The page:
Flow of fluids with high Prandtl numbers are found in many components of electrical, combustion engines, or automotive power trains. In the particular case of combustion engines high Prandtl number fluids are typically used in oil coolers, the jet-cooling of pistons, and the cooling of gear units. The mechanical and thermal layout of these components strongly relies on Computational Fluid Dynamics (CFD) including heat transfer. In high Prandtl number flow the exceedingly thin thermal boundary layers pose a big challenge to the numerical description of the convective heat transfer near the wall. Since a full numerical resolution of the diffusive sublayer would generally lead to unaffordable computational costs, the near wall region is mostly described using so-called wall functions. These wall functions are generally defined as log-laws, where the thermal resistance of the diffusive sublayer is incorporated through a so-called P-function. This meanwhile well-established approach applies various, partly doubtful, assumptions, which have not been validated for high Prandtl number flow leading in general to very inaccurate predictions for the heat transfer in this particular regime.
The present project attempts to substantially improve the RANS based CFD predictions for the heat transfer in turbulent flow at high Prandtl numbers. Based on numerical and experimental in-vestigations existing modelling approaches shall be evaluated and possibly modified, or even re-placed by new formulations. The computational work essentially comprises Direct Numerical Simulations (DNS) of heated turbulent pipe flow. These simulations will be carried out with an existing DNS-Code, which shall be specially adapted and extended for this purpose. The considered con-figuration shall be representative for the conditions in a real oil cooler. The obtained results shall give a very detailed, experimentally hardly achievable, insight into the small-scale transfer processes of momentum and heat near the wall, which helps to validate, possibly improve, or dismiss certain modelling concepts or their underlying assumptions. The computationally based findings will be validated experimentally as well. The corresponding measurements will be carried out on a specially designed experimental test facility for investigating heated turbulent pipe flow. The facility will be constructed and installed in the laboratory of the Institute of Heat and Mass Transfer (ISW).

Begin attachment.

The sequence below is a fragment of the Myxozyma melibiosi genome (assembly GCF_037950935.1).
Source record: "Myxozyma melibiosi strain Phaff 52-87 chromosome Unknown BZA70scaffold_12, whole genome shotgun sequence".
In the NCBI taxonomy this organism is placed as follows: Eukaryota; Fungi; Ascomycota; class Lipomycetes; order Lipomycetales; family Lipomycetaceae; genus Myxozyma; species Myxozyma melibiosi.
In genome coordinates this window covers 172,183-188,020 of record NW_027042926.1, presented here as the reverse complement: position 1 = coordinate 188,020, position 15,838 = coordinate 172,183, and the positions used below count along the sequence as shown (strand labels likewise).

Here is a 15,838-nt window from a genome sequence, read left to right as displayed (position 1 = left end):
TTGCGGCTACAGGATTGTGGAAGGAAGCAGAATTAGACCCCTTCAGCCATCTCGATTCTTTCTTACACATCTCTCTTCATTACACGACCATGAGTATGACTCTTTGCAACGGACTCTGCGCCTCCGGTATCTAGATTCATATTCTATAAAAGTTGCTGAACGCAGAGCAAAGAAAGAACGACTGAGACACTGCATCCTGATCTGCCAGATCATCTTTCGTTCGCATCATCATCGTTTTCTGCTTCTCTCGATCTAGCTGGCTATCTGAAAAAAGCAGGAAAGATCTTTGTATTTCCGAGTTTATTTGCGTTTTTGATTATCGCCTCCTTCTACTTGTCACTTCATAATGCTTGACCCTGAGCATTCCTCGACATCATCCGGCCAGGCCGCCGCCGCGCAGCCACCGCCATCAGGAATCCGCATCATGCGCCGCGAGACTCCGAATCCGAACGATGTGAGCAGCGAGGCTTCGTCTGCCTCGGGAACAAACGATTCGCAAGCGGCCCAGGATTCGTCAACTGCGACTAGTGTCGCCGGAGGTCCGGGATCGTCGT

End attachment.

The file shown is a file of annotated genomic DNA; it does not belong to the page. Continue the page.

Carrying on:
A further part of the project work is devoted to the case of oil-jet cooling. The corresponding com-putational and experimental investigations will consider the generic case of a heated flat metal plate, which is cooled by an impinging jet. The experiments will be done on a specially designed test rig in the laboratory of the competence centre Virtual Vehicle (ViF). The measurements will be used to evaluate the predictions of corresponding numerical simulations. These CFD simulations will be carried out using the Code FIRE of the industrial project partner AVL, where the modified thermal wall modelling approaches obtained from the pipe flow investigations will be tested and possibly further improved.